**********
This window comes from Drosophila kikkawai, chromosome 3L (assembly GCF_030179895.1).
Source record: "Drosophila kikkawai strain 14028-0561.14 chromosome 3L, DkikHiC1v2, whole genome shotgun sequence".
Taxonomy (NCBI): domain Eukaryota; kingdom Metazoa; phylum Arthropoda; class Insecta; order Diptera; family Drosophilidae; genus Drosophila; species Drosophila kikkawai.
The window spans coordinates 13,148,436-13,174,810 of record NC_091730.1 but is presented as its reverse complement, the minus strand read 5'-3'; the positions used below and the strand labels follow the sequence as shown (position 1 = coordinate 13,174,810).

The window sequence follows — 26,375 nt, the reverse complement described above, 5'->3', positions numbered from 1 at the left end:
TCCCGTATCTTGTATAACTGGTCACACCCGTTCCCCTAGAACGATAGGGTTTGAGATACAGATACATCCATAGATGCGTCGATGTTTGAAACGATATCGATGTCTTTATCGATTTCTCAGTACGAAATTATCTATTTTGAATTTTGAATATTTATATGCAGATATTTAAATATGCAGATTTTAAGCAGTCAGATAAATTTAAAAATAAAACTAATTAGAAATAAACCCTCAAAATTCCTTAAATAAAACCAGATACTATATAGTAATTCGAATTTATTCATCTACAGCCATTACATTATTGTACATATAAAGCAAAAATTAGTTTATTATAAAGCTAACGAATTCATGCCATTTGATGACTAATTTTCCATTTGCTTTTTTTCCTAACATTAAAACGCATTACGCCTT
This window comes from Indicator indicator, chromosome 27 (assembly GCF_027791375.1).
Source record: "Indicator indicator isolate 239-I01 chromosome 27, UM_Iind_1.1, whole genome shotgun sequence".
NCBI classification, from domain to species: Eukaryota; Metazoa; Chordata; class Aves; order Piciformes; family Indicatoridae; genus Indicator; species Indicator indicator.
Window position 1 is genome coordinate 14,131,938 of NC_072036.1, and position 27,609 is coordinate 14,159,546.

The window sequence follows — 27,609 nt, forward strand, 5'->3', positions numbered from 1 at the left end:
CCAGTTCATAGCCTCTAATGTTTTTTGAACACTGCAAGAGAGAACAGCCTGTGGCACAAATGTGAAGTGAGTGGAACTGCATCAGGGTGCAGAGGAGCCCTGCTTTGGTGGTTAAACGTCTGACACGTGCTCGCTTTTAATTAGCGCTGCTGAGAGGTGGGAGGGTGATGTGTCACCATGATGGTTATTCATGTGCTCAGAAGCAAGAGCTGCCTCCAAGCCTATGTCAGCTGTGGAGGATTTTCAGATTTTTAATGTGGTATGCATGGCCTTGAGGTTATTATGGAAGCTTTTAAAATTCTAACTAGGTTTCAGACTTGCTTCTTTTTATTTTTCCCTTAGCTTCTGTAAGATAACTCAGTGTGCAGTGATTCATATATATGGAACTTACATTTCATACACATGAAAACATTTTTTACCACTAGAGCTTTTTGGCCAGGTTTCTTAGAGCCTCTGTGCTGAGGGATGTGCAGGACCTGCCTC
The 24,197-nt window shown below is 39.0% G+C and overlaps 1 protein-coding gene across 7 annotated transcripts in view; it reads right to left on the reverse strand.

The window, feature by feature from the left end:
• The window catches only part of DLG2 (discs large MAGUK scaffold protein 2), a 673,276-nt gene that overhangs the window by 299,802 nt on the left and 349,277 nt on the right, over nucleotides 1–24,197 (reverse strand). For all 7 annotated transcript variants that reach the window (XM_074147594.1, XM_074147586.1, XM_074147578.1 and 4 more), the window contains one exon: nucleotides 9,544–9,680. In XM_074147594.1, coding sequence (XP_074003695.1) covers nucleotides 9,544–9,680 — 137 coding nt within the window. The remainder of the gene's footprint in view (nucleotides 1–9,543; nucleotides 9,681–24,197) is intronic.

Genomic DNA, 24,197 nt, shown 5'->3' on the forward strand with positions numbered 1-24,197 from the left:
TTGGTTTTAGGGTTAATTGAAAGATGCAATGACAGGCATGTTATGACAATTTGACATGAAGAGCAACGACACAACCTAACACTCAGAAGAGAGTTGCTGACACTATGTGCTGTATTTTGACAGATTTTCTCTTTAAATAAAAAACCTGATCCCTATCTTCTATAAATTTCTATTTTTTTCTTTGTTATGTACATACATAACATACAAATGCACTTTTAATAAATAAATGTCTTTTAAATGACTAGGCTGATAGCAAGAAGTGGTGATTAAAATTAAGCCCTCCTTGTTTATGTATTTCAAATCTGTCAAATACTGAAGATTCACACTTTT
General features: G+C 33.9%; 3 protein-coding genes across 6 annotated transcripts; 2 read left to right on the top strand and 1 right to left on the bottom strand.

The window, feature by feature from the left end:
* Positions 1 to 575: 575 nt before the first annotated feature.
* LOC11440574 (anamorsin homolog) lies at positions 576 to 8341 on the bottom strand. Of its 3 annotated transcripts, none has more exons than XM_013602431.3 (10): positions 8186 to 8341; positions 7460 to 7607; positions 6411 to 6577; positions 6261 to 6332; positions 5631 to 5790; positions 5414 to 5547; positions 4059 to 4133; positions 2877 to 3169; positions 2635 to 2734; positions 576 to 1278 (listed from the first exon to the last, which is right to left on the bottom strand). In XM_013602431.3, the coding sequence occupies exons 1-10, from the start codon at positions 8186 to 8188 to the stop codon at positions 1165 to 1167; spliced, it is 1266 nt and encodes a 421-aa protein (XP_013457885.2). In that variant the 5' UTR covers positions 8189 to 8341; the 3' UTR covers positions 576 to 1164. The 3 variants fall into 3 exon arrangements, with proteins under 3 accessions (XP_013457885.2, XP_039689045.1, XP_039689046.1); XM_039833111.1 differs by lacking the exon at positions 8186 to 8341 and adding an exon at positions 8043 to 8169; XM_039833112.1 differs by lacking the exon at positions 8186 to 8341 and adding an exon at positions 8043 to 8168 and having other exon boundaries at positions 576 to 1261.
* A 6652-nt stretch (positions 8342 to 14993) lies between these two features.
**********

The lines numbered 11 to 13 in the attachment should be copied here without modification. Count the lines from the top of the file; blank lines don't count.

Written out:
The window sequence follows — 27,609 nt, forward strand, 5'->3', positions numbered from 1 at the left end:
CCAGTTCATAGCCTCTAATGTTTTTTGAACACTGCAAGAGAGAACAGCCTGTGGCACAAATGTGAAGTGAGTGGAACTGCATCAGGGTGCAGAGGAGCCCTGCTTTGGTGGTTAAACGTCTGACACGTGCTCGCTTTTAATTAGCGCTGCTGAGAGGTGGGAGGGTGATGTGTCACCATGATGGTTATTCATGTGCTCAGAAGCAAGAGCTGCCTCCAAGCCTATGTCAGCTGTGGAGGATTTTCAGATTTTTAATGTGGTATGCATGGCCTTGAGGTTATTATGGAAGCTTTTAAAATTCTAACTAGGTTTCAGACTTGCTTCTTTTTATTTTTCCCTTAGCTTCTGTAAGATAACTCAGTGTGCAGTGATTCATATATATGGAACTTACATTTCATACACATGAAAACATTTTTTACCACTAGAGCTTTTTGGCCAGGTTTCTTAGAGCCTCTGTGCTGAGGGATGTGCAGGACCTGCCTC
The 24,197-nt window shown below is 39.0% G+C and overlaps 1 protein-coding gene across 7 annotated transcripts in view; it reads right to left on the reverse strand.